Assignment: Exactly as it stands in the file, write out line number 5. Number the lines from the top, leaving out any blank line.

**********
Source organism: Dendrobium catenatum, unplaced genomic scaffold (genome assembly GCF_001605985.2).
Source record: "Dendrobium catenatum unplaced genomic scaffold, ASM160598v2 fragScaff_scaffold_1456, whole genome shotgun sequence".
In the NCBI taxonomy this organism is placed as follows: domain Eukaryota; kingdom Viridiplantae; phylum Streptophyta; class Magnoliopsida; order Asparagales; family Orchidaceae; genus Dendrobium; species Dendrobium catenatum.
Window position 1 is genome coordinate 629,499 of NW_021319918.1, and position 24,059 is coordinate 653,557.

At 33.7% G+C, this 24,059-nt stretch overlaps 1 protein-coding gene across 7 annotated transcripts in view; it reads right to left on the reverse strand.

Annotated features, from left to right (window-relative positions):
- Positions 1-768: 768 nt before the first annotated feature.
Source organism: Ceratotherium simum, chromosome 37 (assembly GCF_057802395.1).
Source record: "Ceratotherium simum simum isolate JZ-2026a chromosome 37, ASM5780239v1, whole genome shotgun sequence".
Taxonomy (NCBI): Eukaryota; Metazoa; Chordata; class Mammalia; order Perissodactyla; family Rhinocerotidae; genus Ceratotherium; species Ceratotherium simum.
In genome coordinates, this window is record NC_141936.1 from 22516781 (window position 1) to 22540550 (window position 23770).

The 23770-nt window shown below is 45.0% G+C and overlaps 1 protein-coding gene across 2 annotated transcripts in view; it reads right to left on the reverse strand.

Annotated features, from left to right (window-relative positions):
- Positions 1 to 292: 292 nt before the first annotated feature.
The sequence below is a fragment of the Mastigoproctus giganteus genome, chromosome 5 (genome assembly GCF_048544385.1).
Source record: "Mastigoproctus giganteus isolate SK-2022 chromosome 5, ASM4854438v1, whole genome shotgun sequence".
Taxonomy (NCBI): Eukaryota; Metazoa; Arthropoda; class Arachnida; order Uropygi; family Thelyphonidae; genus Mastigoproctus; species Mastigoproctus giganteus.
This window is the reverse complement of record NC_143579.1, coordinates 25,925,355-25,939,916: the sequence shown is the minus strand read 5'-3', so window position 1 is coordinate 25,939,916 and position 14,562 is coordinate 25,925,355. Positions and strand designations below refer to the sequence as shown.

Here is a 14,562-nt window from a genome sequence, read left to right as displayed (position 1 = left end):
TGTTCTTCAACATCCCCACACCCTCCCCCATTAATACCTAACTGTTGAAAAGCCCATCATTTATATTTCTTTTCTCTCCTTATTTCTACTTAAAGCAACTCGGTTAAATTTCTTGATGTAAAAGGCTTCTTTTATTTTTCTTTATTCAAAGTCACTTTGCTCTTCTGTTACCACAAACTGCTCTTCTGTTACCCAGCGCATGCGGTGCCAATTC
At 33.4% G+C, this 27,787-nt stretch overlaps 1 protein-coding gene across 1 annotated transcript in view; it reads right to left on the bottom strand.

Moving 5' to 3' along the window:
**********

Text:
At 33.7% G+C, this 24,059-nt stretch overlaps 1 protein-coding gene across 7 annotated transcripts in view; it reads right to left on the reverse strand.